The Department of Labor (DOL) has issued final regulations and FAQs on association health plans (AHPs). The regulations broaden the definition of an “employer” under the Employee Retirement Income Security Act (ERISA). The revised definition is intended to assist employers in joining together as a group or association of employers by geography or industry to sponsor a group health plan. This change in the regulations is significant because a plan treated as being adopted by a large single employer can potentially avoid some Affordable Care Act (ACA) reforms applicable to the individual and small group insurance markets, such as the requirement to provide essential health benefits.
Earlier this year, on January 5, 2018, the DOL issued proposed regulations to broaden the definition of employer. The regulations provided that, for purposes of establishing and maintaining a welfare benefit plan, an "employer" includes any person acting directly as an employer or any person acting indirectly in the interest of an employer in relation to an employee benefit plan. Under the proposed regulations, a group or association of employers would be a person able to act directly or indirectly in the interest of an employer and could, therefore, establish an employee welfare benefit plan. A group health plan is a type of employee welfare benefit plan.
The final regulations follow the proposed regulations with some changes:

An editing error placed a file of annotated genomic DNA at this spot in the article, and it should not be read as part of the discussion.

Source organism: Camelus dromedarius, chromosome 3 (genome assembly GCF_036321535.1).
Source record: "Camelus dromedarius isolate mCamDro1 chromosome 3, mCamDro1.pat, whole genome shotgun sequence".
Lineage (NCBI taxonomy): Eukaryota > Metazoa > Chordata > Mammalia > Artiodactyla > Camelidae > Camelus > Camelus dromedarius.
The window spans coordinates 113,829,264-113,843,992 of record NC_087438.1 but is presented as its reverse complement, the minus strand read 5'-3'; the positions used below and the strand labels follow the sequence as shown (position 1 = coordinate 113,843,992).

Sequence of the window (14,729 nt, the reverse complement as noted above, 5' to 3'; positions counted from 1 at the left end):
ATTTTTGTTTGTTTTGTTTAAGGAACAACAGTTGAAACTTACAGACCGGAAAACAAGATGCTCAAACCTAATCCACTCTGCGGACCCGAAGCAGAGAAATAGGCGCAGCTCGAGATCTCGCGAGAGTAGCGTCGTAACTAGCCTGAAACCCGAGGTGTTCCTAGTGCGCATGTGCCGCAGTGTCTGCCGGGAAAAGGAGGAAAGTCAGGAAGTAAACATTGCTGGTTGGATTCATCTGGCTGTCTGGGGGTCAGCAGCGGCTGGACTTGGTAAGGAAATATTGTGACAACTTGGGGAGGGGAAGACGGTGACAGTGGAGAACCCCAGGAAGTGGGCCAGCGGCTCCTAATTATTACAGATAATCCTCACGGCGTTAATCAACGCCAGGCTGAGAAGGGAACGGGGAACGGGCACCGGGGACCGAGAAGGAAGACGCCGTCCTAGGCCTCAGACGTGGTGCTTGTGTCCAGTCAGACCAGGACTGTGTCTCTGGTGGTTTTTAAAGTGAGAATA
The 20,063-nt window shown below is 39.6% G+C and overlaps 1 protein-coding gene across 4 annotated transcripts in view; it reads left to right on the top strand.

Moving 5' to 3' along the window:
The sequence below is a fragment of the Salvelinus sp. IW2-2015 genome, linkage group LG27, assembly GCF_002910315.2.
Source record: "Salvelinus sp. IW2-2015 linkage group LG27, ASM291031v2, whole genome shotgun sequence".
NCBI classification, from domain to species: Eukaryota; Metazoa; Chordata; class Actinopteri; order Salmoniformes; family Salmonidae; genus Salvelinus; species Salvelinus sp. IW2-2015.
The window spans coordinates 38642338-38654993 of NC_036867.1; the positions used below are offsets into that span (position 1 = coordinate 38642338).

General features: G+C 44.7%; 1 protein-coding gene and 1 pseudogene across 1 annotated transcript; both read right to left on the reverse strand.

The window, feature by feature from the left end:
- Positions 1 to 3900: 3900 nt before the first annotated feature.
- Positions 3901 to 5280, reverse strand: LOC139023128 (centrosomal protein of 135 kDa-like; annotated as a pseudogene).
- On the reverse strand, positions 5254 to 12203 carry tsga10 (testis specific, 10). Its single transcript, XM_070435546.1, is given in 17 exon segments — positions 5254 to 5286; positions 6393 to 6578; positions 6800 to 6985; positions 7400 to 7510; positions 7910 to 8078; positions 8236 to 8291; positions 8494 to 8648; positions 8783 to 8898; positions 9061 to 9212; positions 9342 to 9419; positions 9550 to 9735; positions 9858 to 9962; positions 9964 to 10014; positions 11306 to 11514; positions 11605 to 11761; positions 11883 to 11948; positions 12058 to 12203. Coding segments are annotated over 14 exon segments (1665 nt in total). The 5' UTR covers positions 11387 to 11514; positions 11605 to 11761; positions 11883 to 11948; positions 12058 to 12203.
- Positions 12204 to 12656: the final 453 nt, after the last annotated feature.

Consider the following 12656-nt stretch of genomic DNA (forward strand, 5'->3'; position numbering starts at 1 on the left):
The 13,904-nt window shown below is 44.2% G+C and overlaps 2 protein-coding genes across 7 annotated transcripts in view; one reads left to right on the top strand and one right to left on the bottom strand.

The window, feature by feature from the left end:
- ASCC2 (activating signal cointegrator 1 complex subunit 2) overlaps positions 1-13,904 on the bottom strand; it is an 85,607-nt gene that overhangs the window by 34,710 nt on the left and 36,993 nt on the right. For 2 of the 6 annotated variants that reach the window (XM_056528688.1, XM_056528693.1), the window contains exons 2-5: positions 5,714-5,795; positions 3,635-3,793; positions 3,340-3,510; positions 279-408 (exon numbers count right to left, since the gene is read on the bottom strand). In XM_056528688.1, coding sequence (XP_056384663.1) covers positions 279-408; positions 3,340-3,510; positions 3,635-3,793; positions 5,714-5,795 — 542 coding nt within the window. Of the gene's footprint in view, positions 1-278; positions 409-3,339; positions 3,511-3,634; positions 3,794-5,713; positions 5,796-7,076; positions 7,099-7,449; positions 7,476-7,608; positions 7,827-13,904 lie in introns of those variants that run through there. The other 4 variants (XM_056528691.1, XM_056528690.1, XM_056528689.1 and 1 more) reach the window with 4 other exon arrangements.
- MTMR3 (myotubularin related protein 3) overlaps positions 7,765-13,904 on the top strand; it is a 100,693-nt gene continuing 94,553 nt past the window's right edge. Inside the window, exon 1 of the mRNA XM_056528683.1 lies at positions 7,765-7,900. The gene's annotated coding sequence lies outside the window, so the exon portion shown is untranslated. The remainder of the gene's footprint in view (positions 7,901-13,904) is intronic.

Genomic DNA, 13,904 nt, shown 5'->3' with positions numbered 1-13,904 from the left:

- Commonality of Interest -- The final regulations, like the proposed regulations, allow employers to band together as a group to offer health coverage if they are either (1) in the same trade, industry, line of business, or profession; or (2) have a principal place of business within a region that does not exceed the boundaries of the same state or the same metropolitan area (even if the metropolitan area includes more than one state). The final regulations add a requirement that a group or association of employers have at least one “substantial business purpose” unrelated to offering and providing health coverage or other employee benefits to its employer members and their employees, even if the primary purpose of the group or association is to offer the coverage to its members. The final regulations do not define "substantial business purpose," but they include a safe harbor under which a substantial business purpose is considered to exist in cases where the group or association would be a viable entity even in the absence of sponsoring an employee benefit plan.
- Employer Control -- The proposed regulations set forth a requirement for employer control. As revised in the final regulations, the control test provides that the functions and activities of the group or association must be controlled by its employer members, and the group or association’s employer members that participate in the group health plan must control the plan. Control must be present both in form and in substance; control is determined based on a facts-and-circumstances test. The preamble identifies relevant factors and clarifies that members are not required to manage the day-to-day affairs of the group, association, or plan. The final regulations retain a requirement that a group or association cannot be a health insurance issuer as defined in ERISA, or be owned or controlled by such a health insurance issuer, although the prohibition does not apply to entities that participate in the group or association in their capacity as employer members of the group or association.